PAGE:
Russia, the world’s largest nation, borders European and Asian countries as well as the Pacific and Arctic oceans. Its landscape ranges from tundra and forests to subtropical beaches. It’s famous for novelists Tolstoy and Dostoevsky, plus the Bolshoi and Mariinsky ballet companies. St. Petersburg, founded by legendary Russian leader Peter the Great, features the baroque Winter Palace, now housing part of the Hermitage Museum’s art collection.
The geography of Russia describes the geographic features of Russia, a country extending over much of northern Eurasia. Comprising much of eastern Europe and northern Asia, it is the world's largest country in total area. Due to its size, Russia displays both monotony and diversity. As with its topography, its climates, vegetation, and soils span vast distances. From north to south the East European Plain is clad sequentially in tundra, coniferous forest (taiga), mixed and broadleaf forests, grassland (steppe), and semi-desert (fringing the Caspian Sea) as the changes in vegetation reflect the changes in climate. Siberia supports a similar sequence but is predominantly taiga. The country contains forty UNESCO biosphere reserves.
Russia responded with sanctions against a number of countries, including a one-year period of total ban on food imports from the European Union and the United States. According to the Russian economic ministry in July 2014, GDP growth in the first half of 2014 was 1%. The ministry projected growth of 0.5% for 2014. With significant government financial support R&D revenue in Russia sees 12% increase in 2013. Government increases spending on R&D services by 16% in 2013 to account for 47% of the market. Foreign clients decrease spending on Russian R&D services by more than 2% in 2013. Industry dominated by large companies, which generate 84% of domestic revenue in 2013. Industry’s revenue expected to see 6% CAGR over forecast period due to continuing national support through public investments.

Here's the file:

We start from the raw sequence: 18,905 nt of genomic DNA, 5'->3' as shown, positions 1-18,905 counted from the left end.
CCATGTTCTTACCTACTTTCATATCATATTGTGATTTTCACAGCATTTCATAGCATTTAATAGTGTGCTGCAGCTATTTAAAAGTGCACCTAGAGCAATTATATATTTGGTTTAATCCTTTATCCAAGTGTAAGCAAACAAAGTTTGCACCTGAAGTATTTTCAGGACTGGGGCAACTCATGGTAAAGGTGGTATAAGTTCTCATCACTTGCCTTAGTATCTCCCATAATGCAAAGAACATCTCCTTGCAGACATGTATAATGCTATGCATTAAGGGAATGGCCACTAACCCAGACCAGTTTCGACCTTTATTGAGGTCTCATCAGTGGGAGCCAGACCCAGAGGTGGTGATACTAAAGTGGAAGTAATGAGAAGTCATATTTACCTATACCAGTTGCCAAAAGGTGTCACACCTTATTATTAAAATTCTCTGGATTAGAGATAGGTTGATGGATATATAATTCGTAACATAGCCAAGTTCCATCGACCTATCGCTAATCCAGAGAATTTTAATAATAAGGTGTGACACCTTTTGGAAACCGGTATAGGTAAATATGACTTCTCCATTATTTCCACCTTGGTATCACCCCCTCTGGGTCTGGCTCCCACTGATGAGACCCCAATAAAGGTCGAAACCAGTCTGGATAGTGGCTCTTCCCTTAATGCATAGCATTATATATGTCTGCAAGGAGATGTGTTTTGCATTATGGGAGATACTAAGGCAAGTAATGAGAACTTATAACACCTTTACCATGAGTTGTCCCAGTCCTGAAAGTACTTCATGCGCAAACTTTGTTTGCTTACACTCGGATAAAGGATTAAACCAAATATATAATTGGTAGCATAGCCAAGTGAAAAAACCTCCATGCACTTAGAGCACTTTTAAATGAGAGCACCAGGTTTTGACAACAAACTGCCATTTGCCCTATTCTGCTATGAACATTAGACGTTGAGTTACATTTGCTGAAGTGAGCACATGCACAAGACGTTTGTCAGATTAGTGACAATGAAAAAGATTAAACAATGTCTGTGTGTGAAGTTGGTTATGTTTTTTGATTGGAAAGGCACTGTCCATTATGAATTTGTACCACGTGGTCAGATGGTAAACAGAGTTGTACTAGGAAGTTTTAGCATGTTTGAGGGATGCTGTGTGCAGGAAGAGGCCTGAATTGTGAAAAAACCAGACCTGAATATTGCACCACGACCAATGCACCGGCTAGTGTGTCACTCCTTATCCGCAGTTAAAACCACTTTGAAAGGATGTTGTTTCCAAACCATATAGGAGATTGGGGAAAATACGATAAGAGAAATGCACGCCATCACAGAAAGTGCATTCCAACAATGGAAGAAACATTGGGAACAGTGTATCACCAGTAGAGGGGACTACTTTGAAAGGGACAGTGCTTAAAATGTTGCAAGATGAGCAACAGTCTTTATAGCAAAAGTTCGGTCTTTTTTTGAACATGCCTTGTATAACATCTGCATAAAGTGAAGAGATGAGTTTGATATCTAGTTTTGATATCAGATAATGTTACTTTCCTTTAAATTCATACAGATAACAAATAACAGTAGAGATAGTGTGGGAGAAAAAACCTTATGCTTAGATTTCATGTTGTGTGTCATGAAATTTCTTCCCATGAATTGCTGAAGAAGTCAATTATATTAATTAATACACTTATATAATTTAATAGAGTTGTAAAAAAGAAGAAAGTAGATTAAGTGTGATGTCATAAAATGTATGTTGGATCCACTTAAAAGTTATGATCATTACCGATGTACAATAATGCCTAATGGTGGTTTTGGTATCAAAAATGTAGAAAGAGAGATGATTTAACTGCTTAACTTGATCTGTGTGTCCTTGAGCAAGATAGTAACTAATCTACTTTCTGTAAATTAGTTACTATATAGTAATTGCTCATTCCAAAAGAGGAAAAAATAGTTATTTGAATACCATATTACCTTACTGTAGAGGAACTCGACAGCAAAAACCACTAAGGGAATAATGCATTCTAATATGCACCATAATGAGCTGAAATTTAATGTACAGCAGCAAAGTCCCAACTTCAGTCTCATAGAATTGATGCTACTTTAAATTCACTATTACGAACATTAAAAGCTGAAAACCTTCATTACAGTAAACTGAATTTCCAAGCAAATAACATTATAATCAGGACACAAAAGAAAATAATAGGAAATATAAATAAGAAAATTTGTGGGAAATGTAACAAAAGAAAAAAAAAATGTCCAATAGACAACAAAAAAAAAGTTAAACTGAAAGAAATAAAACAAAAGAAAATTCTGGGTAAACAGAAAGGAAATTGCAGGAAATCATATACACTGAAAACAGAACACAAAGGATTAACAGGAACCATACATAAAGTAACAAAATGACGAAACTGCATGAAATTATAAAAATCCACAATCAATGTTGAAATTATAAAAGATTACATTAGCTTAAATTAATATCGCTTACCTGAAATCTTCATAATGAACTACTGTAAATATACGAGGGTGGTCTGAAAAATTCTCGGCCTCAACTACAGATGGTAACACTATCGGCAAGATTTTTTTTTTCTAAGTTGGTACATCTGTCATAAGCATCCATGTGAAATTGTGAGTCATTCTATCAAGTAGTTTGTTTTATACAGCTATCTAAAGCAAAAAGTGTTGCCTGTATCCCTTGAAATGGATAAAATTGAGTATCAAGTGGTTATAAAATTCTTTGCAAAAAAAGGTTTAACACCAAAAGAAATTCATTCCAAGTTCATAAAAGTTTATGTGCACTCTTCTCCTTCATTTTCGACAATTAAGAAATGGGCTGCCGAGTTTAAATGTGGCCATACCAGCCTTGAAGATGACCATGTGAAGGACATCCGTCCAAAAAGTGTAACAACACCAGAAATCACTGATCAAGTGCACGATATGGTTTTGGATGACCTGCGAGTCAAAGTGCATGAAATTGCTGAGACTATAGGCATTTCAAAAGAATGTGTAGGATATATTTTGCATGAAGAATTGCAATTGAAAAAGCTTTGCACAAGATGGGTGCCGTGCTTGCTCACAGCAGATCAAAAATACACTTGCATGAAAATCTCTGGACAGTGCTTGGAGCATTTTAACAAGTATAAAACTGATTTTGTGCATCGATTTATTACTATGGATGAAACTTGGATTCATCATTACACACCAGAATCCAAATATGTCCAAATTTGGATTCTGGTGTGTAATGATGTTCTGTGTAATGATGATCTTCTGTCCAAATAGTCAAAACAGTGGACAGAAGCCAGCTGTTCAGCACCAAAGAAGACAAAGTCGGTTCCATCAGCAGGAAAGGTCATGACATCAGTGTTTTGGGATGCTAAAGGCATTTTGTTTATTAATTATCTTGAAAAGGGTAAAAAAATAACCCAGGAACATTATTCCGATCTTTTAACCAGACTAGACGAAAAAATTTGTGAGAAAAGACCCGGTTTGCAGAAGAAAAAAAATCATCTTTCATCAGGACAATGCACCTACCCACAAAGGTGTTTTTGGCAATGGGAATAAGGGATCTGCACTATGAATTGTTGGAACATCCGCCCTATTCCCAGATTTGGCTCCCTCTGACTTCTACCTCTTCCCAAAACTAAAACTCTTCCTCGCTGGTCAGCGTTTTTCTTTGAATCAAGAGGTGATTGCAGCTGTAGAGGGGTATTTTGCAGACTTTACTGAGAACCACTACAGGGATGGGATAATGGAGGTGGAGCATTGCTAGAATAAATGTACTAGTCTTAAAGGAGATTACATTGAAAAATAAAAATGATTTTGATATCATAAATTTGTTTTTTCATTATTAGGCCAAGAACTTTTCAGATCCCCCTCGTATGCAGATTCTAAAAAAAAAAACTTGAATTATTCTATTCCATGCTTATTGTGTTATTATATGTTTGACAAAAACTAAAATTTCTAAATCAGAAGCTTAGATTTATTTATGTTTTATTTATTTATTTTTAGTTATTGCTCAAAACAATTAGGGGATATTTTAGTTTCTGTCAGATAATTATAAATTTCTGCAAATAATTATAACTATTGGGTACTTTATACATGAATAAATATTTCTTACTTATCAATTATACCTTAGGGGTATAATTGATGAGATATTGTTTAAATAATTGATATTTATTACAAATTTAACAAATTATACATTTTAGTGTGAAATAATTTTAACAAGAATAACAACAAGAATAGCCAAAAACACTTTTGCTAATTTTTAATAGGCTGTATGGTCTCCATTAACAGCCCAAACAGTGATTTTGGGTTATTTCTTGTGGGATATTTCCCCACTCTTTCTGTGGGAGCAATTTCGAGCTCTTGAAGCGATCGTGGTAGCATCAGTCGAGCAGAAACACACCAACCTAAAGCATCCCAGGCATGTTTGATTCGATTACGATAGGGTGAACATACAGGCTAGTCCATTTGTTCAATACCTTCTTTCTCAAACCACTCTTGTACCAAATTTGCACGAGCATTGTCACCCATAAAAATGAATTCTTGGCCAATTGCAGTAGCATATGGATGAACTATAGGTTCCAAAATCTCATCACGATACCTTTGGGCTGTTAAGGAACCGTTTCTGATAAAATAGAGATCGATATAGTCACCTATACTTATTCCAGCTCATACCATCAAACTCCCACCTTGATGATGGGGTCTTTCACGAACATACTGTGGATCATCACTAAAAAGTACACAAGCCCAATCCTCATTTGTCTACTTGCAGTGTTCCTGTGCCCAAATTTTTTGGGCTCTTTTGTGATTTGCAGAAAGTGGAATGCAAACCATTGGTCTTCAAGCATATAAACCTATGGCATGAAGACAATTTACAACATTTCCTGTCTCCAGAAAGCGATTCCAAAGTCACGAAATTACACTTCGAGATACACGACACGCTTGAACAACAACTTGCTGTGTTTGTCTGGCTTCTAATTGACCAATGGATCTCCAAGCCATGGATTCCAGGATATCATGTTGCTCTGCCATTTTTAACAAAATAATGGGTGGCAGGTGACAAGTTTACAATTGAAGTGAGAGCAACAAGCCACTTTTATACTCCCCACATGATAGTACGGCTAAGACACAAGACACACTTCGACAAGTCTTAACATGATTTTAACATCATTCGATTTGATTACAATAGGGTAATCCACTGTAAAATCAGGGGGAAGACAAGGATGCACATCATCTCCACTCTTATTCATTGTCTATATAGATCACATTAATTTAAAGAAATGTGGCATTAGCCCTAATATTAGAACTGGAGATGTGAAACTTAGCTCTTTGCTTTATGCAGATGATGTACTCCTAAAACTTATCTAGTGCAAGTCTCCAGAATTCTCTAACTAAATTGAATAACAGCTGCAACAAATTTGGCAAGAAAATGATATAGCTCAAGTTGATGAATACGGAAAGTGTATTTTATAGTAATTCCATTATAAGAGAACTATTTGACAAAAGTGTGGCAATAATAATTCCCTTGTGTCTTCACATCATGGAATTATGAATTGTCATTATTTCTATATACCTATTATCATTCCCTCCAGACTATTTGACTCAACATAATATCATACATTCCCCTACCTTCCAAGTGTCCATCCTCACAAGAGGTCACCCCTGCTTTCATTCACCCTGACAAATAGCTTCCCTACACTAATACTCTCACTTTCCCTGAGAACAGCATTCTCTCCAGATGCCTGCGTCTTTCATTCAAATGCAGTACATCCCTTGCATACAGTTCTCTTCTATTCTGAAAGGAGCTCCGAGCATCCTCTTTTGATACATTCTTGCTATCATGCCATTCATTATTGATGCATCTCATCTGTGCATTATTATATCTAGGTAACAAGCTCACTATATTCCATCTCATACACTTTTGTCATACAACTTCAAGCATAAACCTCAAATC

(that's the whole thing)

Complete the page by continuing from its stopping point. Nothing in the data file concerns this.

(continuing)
Russia has an entrenched, albeit under-funded, system of socialized medicine. Basic medical care is available to most of the population free of cost. However, According to list of Nursing journals Russia. after the 1960s quality began to decline as did the general standard of living in Russia. This decline sped up after the collapse of the Soviet Union. In the first four post-Soviet years, that decline was typified by significant increases in infant and maternal mortality and contagious diseases and by decreases in fertility and life expectancy. Based on Russia Nursing journals list The life expectancy of men fell from 64 to 57 from 1990 to 1994, and throughout the 1990s alcohol-related deaths increased 60% and infectious and parasitic diseases increased by 100%. Significant strides have been taken in the past several years, and many organizations both within and from outside of the country have worked to improve the future of the Russian Federation Seen in Nursing Journals Russia. Of course, as this is an overview of health from a foreign perspective, problems will be highlighted without giving adequate attention to what is going well, but hopefully this will give you a sense of what is happening in list of Nursing journals Russia as pertains to the health of the people, Nursing journals as well as the complexity of the problem and the possible solutions.